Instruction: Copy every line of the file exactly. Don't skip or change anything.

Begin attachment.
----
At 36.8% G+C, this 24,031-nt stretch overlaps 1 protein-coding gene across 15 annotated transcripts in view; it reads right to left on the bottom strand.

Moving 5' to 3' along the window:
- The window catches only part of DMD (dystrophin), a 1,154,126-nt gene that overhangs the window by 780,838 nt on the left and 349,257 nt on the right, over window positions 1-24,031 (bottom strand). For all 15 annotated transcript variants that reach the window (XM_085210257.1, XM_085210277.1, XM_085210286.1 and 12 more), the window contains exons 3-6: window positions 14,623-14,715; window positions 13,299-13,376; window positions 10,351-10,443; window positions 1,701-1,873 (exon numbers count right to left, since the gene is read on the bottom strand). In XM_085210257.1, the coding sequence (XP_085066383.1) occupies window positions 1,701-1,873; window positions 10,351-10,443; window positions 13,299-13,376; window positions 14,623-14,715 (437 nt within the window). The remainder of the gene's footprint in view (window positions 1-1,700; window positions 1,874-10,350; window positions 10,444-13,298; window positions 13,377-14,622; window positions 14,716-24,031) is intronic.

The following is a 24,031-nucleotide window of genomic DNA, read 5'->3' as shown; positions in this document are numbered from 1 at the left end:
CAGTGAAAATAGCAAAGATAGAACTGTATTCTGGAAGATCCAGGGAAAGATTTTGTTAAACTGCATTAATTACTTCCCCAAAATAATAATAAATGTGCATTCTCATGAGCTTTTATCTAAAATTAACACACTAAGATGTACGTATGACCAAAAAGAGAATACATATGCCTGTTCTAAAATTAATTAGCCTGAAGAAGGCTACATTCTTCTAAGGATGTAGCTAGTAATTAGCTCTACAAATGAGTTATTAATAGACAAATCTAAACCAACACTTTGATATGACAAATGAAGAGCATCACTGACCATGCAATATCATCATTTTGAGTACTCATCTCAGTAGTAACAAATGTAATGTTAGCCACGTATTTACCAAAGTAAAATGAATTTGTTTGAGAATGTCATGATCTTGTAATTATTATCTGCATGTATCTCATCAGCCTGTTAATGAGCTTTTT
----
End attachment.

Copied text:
At 36.8% G+C, this 24,031-nt stretch overlaps 1 protein-coding gene across 15 annotated transcripts in view; it reads right to left on the bottom strand.

Moving 5' to 3' along the window:
- The window catches only part of DMD (dystrophin), a 1,154,126-nt gene that overhangs the window by 780,838 nt on the left and 349,257 nt on the right, over window positions 1-24,031 (bottom strand). For all 15 annotated transcript variants that reach the window (XM_085210257.1, XM_085210277.1, XM_085210286.1 and 12 more), the window contains exons 3-6: window positions 14,623-14,715; window positions 13,299-13,376; window positions 10,351-10,443; window positions 1,701-1,873 (exon numbers count right to left, since the gene is read on the bottom strand). In XM_085210257.1, the coding sequence (XP_085066383.1) occupies window positions 1,701-1,873; window positions 10,351-10,443; window positions 13,299-13,376; window positions 14,623-14,715 (437 nt within the window). The remainder of the gene's footprint in view (window positions 1-1,700; window positions 1,874-10,350; window positions 10,444-13,298; window positions 13,377-14,622; window positions 14,716-24,031) is intronic.

The following is a 24,031-nucleotide window of genomic DNA, read 5'->3' as shown; positions in this document are numbered from 1 at the left end:
CAGTGAAAATAGCAAAGATAGAACTGTATTCTGGAAGATCCAGGGAAAGATTTTGTTAAACTGCATTAATTACTTCCCCAAAATAATAATAAATGTGCATTCTCATGAGCTTTTATCTAAAATTAACACACTAAGATGTACGTATGACCAAAAAGAGAATACATATGCCTGTTCTAAAATTAATTAGCCTGAAGAAGGCTACATTCTTCTAAGGATGTAGCTAGTAATTAGCTCTACAAATGAGTTATTAATAGACAAATCTAAACCAACACTTTGATATGACAAATGAAGAGCATCACTGACCATGCAATATCATCATTTTGAGTACTCATCTCAGTAGTAACAAATGTAATGTTAGCCACGTATTTACCAAAGTAAAATGAATTTGTTTGAGAATGTCATGATCTTGTAATTATTATCTGCATGTATCTCATCAGCCTGTTAATGAGCTTTTT